10. La photographie industrielle entre image documentaire et image publicitaire

    Directory of Open Access Journals (Sweden)

    Régis Huguenin

    2009-12-01

    Full Text Available La chocolaterie Suchard à Neuchâtel (Suisse réalise des photographies de natures très diverses qu’elle diffuse dans des cercles plus ou moins restreints. En 1967, elle inaugure un entrepôt automatique, point d’orgue d’une restructuration quasi complète de la production et dont des clichés réalisés avant et pendant les journées « portes ouvertes » témoignent. En nous intéressant aux documents iconographiques relatant l’inauguration d’un bâtiment industriel chez Suchard, nous montrons comment l’image produit une réalité qu’elle n’incarne pas automatiquement. On montre ou on cache, on accentue ou on atténue en fonction des objectifs recherchés. C’est le cas aussi des légendes qui accompagnent les clichés, toutes axées sur la rationalisation mais n’évoquant jamais les conséquences sociales de la nouvelle stratégie productive. L’oscillation entre document et publicité est en prise directe avec le temps : celui du travail du photographe, celui de la sélection par l’entreprise, celui de la perception par les employés ou par le public, le temps du classement et de l’oubli avant celui de l’exhumation et de la réutilisation  des documents par l’entreprise pour une commémoration.

  11. Semi-automated retinal vessel analysis in nonmydriatic fundus photography.

    Science.gov (United States)

    Schuster, Alexander Karl-Georg; Fischer, Joachim Ernst; Vossmerbaeumer, Urs

    2014-02-01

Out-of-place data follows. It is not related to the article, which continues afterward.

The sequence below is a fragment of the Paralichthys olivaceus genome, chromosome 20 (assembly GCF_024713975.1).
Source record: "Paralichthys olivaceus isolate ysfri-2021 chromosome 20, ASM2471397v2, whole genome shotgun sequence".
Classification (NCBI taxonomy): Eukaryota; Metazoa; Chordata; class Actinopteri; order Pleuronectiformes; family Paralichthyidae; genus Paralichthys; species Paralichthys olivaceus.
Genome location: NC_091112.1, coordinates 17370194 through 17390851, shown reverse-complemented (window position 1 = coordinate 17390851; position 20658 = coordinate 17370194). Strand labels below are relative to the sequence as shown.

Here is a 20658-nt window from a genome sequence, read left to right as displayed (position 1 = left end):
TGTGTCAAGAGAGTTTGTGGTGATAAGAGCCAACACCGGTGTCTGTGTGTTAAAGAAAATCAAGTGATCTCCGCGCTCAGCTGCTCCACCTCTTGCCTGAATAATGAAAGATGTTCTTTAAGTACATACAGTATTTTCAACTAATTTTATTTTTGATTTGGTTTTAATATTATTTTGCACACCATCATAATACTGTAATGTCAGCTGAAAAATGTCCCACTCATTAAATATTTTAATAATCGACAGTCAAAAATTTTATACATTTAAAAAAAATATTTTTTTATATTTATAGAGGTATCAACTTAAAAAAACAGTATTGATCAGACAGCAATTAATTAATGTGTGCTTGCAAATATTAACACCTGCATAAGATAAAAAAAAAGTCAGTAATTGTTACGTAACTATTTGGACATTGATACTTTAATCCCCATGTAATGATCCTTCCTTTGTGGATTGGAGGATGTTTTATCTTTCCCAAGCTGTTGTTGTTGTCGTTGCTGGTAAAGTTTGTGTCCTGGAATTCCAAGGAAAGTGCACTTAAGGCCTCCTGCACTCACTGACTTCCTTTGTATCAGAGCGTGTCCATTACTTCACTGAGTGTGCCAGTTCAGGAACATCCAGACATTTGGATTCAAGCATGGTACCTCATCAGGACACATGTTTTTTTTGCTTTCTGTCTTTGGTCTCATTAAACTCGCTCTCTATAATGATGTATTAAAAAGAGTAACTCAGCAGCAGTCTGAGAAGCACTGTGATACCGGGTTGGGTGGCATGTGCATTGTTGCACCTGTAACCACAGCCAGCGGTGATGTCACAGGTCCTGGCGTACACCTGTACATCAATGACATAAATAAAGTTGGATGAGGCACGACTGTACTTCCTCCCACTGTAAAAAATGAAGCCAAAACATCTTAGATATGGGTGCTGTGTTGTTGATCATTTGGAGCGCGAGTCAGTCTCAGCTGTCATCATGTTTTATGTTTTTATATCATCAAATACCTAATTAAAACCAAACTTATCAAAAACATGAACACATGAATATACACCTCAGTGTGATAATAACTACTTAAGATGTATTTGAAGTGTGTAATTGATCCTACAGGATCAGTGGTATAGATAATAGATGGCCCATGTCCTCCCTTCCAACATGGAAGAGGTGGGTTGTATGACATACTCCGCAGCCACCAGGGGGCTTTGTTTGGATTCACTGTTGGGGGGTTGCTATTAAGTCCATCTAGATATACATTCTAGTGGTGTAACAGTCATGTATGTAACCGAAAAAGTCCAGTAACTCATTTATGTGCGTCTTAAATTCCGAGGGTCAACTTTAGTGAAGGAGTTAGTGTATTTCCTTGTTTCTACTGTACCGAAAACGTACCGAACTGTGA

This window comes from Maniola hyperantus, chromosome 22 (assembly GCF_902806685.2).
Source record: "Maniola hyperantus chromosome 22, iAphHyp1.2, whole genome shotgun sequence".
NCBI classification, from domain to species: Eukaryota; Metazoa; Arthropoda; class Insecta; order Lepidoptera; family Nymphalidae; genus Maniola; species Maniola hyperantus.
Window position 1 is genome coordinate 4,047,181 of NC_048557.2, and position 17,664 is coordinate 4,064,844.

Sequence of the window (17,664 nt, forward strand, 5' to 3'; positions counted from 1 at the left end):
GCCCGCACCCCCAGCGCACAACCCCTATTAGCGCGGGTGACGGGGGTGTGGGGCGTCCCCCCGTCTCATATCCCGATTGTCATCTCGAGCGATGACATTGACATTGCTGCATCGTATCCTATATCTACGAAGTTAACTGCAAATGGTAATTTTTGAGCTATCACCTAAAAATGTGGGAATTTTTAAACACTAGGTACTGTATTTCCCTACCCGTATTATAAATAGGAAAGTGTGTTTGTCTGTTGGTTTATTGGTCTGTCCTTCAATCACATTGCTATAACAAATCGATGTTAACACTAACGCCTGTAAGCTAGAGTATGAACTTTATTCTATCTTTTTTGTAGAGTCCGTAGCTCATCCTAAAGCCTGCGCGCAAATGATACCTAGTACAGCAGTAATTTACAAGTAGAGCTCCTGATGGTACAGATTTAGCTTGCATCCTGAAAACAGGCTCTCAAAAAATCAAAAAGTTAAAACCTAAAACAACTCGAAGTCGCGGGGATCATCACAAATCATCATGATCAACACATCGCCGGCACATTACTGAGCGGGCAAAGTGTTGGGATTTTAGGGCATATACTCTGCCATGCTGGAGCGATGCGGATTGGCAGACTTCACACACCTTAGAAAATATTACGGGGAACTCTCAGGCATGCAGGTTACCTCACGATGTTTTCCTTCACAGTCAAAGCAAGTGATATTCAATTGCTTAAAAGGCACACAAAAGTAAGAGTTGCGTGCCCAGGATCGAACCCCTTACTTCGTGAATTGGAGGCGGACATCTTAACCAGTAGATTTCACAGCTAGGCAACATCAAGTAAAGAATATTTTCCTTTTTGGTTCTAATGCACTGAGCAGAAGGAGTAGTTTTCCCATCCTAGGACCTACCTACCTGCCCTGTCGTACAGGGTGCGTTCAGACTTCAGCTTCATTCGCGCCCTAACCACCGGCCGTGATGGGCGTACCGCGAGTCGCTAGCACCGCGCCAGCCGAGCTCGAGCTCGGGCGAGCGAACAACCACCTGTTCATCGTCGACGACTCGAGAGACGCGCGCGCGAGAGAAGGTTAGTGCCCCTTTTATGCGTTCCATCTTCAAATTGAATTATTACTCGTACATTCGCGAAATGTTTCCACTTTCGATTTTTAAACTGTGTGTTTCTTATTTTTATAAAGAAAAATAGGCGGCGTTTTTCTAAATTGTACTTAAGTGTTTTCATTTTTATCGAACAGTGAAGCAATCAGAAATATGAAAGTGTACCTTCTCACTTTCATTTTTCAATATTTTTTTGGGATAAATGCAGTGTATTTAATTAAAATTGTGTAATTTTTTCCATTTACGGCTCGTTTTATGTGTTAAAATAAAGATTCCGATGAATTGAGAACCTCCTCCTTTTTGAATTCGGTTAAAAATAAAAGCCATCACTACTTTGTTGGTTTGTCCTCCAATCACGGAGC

Funduscopic assessment of the retinal vessels may be used to assess the health status of microcirculation and as a component in the evaluation of cardiovascular risk factors. Typically, the evaluation is restricted to morphological appreciation without strict quantification. Our purpose was to develop and validate a software tool for semi-automated quantitative analysis of retinal vasculature in nonmydriatic fundus photography. matlab software was used to develop a semi-automated image recognition and analysis tool for the determination of the arterial-venous (A/V) ratio in the central vessel equivalent on 45° digital fundus photographs. Validity and reproducibility of the results were ascertained using nonmydriatic photographs of 50 eyes from 25 subjects recorded from a 3DOCT device (Topcon Corp.). Two hundred and thirty-three eyes of 121 healthy subjects were evaluated to define normative values. A software tool was developed using image thresholds for vessel recognition and vessel width calculation in a semi-automated three-step procedure: vessel recognition on the photograph and artery/vein designation, width measurement and calculation of central retinal vessel equivalents. Mean vessel recognition rate was 78%, vessel class designation rate 75% and reproducibility between 0.78 and 0.91. Mean A/V ratio was 0.84. Application on a healthy norm cohort showed high congruence with prior published manual methods. Processing time per image was one minute. Quantitative geometrical assessment of the retinal vasculature may be performed in a semi-automated manner using dedicated software tools. Yielding reproducible numerical data within a short time leap, this may contribute additional value to mere morphological estimates in the clinical evaluation of fundus photographs. © 2013 Acta Ophthalmologica Scandinavica Foundation. Published by John Wiley & Sons Ltd.